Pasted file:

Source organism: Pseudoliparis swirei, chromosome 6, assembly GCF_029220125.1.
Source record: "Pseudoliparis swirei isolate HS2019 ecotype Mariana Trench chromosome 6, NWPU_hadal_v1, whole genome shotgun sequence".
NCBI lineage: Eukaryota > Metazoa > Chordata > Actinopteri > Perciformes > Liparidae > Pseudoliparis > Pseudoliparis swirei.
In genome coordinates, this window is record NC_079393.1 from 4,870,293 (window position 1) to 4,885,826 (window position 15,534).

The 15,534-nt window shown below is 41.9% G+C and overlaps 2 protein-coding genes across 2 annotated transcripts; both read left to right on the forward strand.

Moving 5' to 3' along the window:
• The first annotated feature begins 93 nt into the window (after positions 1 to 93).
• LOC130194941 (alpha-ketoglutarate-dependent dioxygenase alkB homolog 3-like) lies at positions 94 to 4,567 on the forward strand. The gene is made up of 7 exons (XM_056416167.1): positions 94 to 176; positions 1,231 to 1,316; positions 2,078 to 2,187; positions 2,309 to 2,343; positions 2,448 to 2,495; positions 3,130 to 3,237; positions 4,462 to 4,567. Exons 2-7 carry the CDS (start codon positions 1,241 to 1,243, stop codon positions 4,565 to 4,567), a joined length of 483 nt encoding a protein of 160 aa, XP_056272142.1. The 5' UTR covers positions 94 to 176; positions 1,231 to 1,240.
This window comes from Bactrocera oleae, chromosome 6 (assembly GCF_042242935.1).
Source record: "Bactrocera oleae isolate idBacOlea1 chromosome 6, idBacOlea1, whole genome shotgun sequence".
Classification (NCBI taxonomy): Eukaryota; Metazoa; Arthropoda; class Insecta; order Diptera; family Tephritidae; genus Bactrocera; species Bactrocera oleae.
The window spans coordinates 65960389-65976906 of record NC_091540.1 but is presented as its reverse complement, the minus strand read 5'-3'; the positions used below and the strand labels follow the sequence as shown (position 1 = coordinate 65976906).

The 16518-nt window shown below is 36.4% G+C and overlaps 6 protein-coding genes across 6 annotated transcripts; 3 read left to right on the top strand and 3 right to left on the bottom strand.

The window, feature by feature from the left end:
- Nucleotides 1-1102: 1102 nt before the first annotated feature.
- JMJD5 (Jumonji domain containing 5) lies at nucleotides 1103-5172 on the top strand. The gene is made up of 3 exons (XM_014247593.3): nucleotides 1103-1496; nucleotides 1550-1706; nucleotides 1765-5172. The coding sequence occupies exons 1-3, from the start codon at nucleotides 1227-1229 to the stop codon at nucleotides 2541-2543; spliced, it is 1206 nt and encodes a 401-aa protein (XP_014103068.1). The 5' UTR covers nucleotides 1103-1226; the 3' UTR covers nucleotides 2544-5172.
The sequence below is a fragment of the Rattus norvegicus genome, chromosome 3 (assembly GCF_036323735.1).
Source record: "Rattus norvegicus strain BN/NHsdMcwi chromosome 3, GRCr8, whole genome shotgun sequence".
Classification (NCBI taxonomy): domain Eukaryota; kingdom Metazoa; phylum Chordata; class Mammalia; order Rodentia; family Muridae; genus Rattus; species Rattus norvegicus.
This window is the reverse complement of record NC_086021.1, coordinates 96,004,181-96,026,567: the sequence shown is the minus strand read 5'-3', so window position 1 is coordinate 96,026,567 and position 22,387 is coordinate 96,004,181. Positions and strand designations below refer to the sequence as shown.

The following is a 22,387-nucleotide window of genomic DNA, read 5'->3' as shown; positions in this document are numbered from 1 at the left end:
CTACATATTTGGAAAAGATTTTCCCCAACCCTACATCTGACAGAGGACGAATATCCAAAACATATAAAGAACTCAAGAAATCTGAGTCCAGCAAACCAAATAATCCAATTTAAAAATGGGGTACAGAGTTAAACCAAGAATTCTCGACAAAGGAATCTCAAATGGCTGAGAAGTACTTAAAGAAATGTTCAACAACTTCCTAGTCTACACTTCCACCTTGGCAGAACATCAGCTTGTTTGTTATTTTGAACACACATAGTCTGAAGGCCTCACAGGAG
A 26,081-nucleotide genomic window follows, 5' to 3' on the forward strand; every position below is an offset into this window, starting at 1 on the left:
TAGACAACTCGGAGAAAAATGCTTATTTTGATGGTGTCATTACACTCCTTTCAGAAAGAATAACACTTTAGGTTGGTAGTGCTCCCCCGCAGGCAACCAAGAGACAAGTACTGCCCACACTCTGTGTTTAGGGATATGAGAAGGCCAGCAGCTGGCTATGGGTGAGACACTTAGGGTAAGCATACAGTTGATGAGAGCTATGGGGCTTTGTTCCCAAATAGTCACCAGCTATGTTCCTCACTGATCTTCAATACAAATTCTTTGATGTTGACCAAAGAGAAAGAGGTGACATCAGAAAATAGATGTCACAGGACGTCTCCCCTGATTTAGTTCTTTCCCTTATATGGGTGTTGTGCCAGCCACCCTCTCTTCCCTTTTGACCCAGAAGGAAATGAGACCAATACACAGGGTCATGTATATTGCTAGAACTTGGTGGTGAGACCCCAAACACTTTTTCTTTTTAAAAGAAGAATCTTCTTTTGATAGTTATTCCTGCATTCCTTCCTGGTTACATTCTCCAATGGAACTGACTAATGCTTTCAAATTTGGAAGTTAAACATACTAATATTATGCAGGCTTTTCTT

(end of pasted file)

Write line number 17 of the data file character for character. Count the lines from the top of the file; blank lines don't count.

The sequence below is a fragment of the Rattus norvegicus genome, chromosome 3 (assembly GCF_036323735.1).